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  • Private jets have different cabin crew requirements based on aircraft size and certification.
  • FAA & EASA guidelines for private aviation differ from commercial aviation in terms of cabin crew.
  • Commercial flights have set regulations for the number of cabin crew per passengers, while private jets vary based on operator needs.

Cabin crew are essential, not just for inflight service but for safety onboard the aircraft. The private jet industry has slightly different requirements to that of commercial aviation. Let’s compare and contrast how many cabin crew are needed on a large private jet.

The definition

Firstly, we have to define what a large private jet is, as it can be very variable. An ultra long range jet with 14 seats, would come into this category. Aircraft such as the Bombardier Global 7500 or the Gulfstream G650 allow for up to 17 hours non-stop flying, making a trip from New York to Tokyo possible, for example. These aircraft are popular because the cabin can be separated into different areas for eating, sleeping and business.

Larger jet types

Other aircraft types such as the Boeing Business Jet (BBJ) or the Airbus Corporate Jet (ACJ) are also classed as large cabin private jets and are configured on what the owner or operator needs. Therefore, an ACJ 318 may have just 19 VIP seats and a comparable sized BBJ 737 may have 50 business class seats and still be classed as a private jet.

A Cabin crew and pilot standing outside of a private jet parked on an airport apron.


Differences in rules

The Federal Aviation Administration (FAA) and the European Union Aviation Safety Agency (EASA) tend to follow the same guidelines. In private aviation under their rulings, it is not essential to have a trained flight attendant on an aircraft with 19 seats or under. Therefore, not all private jets have flight attendants onboard.

Saying that, a Boeing 737 or Airbus A318 with 19 seats will be more regulated. EASA suggests that the number of cabin crew is based on the certification process of the aircraft. The FAA says that the number of cabin crew depends on the aircraft size and weight and capacity for passengers.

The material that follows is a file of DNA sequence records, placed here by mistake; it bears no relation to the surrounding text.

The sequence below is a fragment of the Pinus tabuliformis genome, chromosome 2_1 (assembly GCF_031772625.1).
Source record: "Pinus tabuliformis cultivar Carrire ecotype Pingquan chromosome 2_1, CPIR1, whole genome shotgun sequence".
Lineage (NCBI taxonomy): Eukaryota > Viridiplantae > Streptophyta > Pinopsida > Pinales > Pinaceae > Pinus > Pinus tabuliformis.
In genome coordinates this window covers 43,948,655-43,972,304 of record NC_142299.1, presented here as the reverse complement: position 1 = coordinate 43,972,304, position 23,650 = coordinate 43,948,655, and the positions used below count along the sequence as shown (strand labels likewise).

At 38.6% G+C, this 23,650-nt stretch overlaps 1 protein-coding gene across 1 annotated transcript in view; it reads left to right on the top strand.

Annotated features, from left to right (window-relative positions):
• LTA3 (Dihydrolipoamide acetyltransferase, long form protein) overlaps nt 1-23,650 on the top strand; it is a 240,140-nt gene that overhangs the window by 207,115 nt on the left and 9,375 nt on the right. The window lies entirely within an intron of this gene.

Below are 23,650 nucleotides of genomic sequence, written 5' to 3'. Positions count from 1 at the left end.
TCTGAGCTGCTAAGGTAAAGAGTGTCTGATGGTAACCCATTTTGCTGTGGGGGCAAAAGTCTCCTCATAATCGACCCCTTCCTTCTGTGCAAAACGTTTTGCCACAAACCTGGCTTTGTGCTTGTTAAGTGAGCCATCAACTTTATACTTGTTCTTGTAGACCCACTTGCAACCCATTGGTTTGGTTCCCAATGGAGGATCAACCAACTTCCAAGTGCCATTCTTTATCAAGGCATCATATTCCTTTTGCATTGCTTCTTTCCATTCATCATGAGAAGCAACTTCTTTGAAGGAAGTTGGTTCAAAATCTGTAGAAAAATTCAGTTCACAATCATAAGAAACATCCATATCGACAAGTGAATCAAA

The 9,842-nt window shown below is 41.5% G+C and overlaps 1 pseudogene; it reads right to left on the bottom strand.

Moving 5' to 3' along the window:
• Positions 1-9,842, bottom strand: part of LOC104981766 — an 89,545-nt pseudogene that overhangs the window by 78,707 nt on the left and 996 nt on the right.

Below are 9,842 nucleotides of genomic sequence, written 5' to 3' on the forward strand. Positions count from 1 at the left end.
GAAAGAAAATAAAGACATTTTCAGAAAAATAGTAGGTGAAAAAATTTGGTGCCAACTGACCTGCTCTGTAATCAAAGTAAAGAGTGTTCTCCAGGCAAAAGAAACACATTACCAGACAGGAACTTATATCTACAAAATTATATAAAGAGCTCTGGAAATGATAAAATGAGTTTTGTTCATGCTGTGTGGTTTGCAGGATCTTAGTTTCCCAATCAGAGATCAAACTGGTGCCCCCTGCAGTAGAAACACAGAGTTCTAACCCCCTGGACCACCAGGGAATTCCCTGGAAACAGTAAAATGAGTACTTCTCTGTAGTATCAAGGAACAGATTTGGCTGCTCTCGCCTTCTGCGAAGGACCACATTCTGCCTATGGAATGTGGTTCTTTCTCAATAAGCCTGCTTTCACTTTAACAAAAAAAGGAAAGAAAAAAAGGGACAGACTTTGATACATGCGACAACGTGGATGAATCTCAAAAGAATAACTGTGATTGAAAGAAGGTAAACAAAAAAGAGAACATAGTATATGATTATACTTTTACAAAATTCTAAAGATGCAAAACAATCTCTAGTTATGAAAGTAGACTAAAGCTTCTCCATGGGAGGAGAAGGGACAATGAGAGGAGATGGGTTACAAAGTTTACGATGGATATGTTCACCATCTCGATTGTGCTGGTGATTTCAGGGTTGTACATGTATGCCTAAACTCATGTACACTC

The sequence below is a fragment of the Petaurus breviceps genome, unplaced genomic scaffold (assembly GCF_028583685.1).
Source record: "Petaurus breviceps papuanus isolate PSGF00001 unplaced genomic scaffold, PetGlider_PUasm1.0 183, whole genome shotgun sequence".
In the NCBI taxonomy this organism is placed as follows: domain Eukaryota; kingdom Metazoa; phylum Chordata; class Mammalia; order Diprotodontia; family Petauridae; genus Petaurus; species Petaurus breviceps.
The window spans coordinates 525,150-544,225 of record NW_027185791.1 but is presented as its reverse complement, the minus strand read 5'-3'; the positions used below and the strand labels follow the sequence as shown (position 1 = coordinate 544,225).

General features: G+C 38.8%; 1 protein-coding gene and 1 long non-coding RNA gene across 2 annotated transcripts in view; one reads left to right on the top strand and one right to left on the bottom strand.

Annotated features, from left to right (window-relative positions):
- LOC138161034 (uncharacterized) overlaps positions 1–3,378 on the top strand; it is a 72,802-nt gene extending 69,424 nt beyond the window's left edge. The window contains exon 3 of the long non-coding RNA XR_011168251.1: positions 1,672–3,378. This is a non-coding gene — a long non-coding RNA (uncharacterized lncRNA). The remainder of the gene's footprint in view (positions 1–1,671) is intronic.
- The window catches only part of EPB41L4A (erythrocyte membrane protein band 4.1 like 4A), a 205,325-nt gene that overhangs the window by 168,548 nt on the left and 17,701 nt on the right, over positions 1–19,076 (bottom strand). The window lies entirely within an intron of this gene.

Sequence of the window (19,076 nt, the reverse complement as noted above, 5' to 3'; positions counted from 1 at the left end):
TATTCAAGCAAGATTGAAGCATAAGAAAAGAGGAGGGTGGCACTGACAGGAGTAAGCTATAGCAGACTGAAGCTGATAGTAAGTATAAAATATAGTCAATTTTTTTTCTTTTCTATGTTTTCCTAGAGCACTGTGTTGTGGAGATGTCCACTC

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This series of long-range business jets comprises several different variants.

How many commercial cabin crew?

In commercial aviation, the general rule of thumb is that for every 50 passengers, there should be one cabin crew member in order to safely evacuate the aircraft. The FAA states that an aircraft with a maximum payload capacity of more than 7,500 pounds and a capacity for seating nine to 51 passengers requires one cabin crew.

Two cabin crew are required with 51–100 passengers and one additional cabin crew member for each unit of 50 seats. On a turboprop aircraft like the ATR 72, with 69 seats, it would require two cabin crew. An Airbus A380, with 500 seats, would require a minimum of ten cabin crew based on this.

Several Etihad Airways cabin crew members walking through an airport with suitcases.

Photo: Etihad

On private jets?

In private aviation, on smaller aircraft like the Embraer Legacy 600, only one cabin crew will be carried, member, and usually they may or may not be a trained flight attendant. On aircraft like the Global 7500 or Gulfstream G550, there will usually be one cabin crew but sometimes two, if needed for service. It also depends on how many jump seats are available as, in general, passengers don’t want cabin crew sitting in the cabin.

Two Hong Kong Jet Cabin Crew onboard a private Gulfstream aircraft.

Photo: Hong Kong Jet

Related: Private Jets: The Importance Of Teamwork

On a private Airbus A318 or an Embraer Lineage 1000, two cabin crew will be carried normally, based on the above rules and have 19 seats. It also depends on the type of operation and service onboard. A large Boeing 777 converted to a business jet could have 12 cabin crew onboard, but also could carry extra staff such as a flight engineer, doctor, chef and mixologist.

In commercial aviation, the number of cabin crew is pretty clear and operators of large private jets like BBJs and ACJs will follow the one cabin crew per 50 passenger or seat rule. In other private jets, it depends on the operator and the client’s requirements.

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